An anonymous reader quotes a report from ZDNet: The next generation of Amazon's Scout bots -- the fully-electric autonomous delivery devices the company is hoping to deploy soon -- is currently being designed and built by a team of mechanical engineers in Seattle, and not in the most orthodox of settings. Instead of working in sleek labs, Amazon's engineers have effectively resorted to re-arranging their homes and garages to accommodate the development of the sophisticated piece of technology the Scout bot is promising to be. The cooler-sized bot is already deployed in a handful of US cities where it is being tested, albeit always accompanied by a human. And to make sure that Scout bots ever reach the next stage of development, Amazon's team had to work their way around the new restrictions suddenly imposed by the COVID-19 pandemic. Unfortunately, engineers need a lot more than a decent internet connection to be able to work remotely. In early March, therefore, Seattle-based Amazon mechanical engineer Jeff Gorges transformed his garage into an R&D lab of motors and wheels in anticipation of office closures. Since then, Gorges has been iterating the bot from his garage workbench, testing various new features by driving the device around his patio. The new Scout bot has now been assembled and debugged by Gorges, all from the comfort from his own home. Amazon's Canvas robotics team, which works on small autonomous carts that use spatial AI to move items through the company's fulfillment centers, moved their testing and manufacturing equipment from their office and lab space to several team members' homes. "With the new tools set up in their apartment living rooms, hardware engineers were able to build and assemble the sub-components for the carts, and then to pass the prototypes onto an R&D technician's home, who set up test and safety systems from his garage," reports ZDNet. "The robots were then sent to a computer vision scientist who worked on calibrating the devices' cameras by reconstructing the carts' future surroundings in the fulfillment center in 3D. All in all, six robots circulated through seven team members home, with precautions taken to disinfect the devices on each transition." Read more of this story at Slashdot.
2020-08-04 20:15:02 preview's
#MeTooSTEM founder admits to creating Twitter persona who “died” of COVID-19

BethAnn McLaughlin invented @Sciencing_Bi, a Hopi anthropologist who died of COVID-19
2020-08-04 19:30:04 preview's
Tesla's Touchscreen Wiper Controls Ruled Illegal In Germany

New submitter Rei_is_a_dumbass shares a report from Electrek: Tesla's wiper controls through its touchscreen have been ruled illegal in Germany after someone crashed their Model 3 while using them and fought a fine and driving ban through the court system. A Tesla Model 3 driver got into an accident while using the touchscreen to adjust the speed of the automatic windshield wipers. In Model 3 and Model Y vehicles, Tesla didn't install normal windshield wiper settings through a steering wheel stalk. Instead, the automaker is detecting the rain through its Autopilot cameras and automatically adjusting the speed based on the strength of the rainfall. If the driver wants to adjust the speed, they need to do it through the center touchscreen. The driver in Germany was adjusting those settings when he lost control of the vehicle and crashed. A local district court gave him a fine and a one-month driving ban and that's where the problem started for Tesla. He decided to fight the punishment -- bringing the case to the Higher Regional Court (OLG). "It comes as no surprise that enlightened Germans would be the first to rule Tesla's poly engineered cars a road hazard," adds Slashdot reader Rei_is_a_dumbass. "Touch screen interfaces have no place in cars." Read more of this story at Slashdot.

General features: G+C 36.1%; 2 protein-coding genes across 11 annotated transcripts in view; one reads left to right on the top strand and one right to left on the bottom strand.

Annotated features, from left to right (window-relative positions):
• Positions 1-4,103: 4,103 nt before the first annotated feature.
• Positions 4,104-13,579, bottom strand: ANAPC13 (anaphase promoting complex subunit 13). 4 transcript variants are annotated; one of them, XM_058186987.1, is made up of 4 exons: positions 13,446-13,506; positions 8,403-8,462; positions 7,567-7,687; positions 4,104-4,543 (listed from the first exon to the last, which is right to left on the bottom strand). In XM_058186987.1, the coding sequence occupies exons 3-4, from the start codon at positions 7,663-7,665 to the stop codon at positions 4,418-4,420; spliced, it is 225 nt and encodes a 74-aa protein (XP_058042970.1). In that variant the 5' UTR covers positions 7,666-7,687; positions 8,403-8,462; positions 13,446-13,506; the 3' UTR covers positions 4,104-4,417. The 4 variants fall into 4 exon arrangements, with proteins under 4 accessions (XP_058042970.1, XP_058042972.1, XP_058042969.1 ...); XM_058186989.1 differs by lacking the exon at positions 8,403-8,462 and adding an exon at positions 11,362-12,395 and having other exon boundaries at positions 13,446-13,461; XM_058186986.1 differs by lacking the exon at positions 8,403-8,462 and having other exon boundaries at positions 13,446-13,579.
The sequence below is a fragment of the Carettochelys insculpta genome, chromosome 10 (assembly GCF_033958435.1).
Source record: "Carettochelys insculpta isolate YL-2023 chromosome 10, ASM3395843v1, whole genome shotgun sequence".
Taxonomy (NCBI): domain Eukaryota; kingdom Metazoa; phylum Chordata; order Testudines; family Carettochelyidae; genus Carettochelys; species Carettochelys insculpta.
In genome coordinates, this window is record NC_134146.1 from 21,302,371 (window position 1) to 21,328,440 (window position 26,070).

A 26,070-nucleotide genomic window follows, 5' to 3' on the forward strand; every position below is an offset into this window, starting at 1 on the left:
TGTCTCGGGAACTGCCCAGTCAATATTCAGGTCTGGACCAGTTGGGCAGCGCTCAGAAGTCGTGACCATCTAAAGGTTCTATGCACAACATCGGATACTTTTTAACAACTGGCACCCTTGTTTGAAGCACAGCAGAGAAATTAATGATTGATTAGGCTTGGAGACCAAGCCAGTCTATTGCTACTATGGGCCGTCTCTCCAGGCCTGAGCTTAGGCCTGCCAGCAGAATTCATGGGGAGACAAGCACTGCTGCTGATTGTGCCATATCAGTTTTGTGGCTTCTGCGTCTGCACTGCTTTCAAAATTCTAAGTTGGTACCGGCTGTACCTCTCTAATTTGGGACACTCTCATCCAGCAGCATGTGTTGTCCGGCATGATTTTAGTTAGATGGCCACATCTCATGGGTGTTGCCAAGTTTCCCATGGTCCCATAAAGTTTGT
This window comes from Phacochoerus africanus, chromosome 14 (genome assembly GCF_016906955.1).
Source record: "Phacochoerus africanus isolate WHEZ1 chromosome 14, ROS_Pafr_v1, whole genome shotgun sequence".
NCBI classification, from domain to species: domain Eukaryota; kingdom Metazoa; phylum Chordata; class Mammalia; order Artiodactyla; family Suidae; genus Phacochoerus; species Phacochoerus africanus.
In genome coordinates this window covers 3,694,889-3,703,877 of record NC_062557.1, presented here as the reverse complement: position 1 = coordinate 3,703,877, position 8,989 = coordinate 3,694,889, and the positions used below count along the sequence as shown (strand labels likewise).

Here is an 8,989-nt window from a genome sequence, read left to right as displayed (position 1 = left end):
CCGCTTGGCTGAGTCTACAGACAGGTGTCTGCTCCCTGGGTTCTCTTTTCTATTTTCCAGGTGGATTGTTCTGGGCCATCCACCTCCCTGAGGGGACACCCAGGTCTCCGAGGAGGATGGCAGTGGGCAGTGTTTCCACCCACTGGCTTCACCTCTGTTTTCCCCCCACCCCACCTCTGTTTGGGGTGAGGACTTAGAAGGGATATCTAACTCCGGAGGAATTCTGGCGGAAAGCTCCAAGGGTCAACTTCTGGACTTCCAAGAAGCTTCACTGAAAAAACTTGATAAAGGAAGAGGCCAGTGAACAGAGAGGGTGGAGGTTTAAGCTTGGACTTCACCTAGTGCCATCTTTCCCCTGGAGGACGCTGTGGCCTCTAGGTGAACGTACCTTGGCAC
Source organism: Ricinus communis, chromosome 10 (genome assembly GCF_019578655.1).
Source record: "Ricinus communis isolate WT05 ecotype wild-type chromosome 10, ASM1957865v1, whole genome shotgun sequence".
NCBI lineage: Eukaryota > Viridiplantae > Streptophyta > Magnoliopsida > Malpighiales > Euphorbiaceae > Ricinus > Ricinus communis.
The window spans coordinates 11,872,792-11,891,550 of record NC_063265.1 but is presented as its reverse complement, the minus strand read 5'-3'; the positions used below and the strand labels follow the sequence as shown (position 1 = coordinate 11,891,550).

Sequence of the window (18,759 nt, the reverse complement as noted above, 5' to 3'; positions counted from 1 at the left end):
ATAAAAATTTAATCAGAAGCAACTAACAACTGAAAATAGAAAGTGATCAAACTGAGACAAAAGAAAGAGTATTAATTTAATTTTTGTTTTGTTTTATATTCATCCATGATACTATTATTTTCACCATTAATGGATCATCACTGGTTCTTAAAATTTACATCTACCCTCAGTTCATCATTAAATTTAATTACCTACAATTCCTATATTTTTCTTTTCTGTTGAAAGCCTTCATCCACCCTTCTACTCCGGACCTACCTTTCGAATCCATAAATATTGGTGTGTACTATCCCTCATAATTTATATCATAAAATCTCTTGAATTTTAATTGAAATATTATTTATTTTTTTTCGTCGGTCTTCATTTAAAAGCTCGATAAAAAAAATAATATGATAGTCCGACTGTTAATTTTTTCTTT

2020-08-04 19:30:04 preview's
Some Stars Could Support as Many as 7 Habitable Planets

A new study by a team of astronomers and planetary scientists calculate that some stars could have as many as 7 habitable planets orbiting them! The post Some Stars Could Support as Many as 7 Habitable Planets appeared first on Universe Today.
2020-08-04 19:00:07 preview's
Mulan skips US theaters, will debut on Disney+ Sept 4—for an extra $30

Described as a "one-off," but is Black Widow next?
2020-08-04 18:45:03 preview's
'Fall Guys: Ultimate Knockout' Is a Freewheeling Breath of Fresh Air

Surviving three or four rounds of this multiplayer knock-out game makes you feel like a total athlete, even as a pirate-costumed bean
2020-08-04 18:45:03 preview's
Disney+ Passes 60.5 Million Subs, Reaches 5-Year Streaming Goal In First Eight Months

In Disney's earnings call today, CEO Bob Chapek said there are now 60.5 million global subscribers to Disney+, reaching the 60 million-90 million range it told investors it would get to by 2024. Deadline reports: He also said today that Mulan, long in limbo amid the COVID-19 pandemic, will debut September 24 on Disney+ for $24.99, a new wrinkle for the streamer. Disney also announced it will launch a new streaming service internationally under its Star brand and using Disney's own content, starting in September. After rising from 54.5 million subscribers as of the beginning of May, Disney+ reached 57.5 million subscribers by the end of June before surpassing the 60M mark in the last couple of days. The overall results came up short of Wall Street analysts' expectations of a loss of 64 cents per share and total revenue of $12.4 billion. Disney has already reached its five-year target for Disney+ global subscribers less than nine months after launching the $7-a-month service. While it is a far more targeted offering than Amazon Prime Video or Hulu, it has quickly vaulted into the No. 2 spot in the subscription streaming game after Netflix, which has nearly 193 million global subscribers. When the company reported its last batch of quarterly results in May, Disney said it had 54.5 million Disney+ subscribers, up from 33.5 million as of March 28. Hulu, which Disney has controlled since the spring of 2019, had 32.1 million total subscribers at the end of the March quarter. Hulu, the company said in its fiscal third-quarter earnings report, now has 35.5 million subscribers to its on-demand service and live TV bundle combined, while ESPN+ is now at 8.5 million, more than triple its level a year ago. Read more of this story at Slashdot.
2020-08-04 18:45:01 preview's
Gordon Murray says the his new supercar is the most driver-centric ever

It means to improve on the legendary McLaren F1 "in every conceivable way."
2020-08-04 18:00:04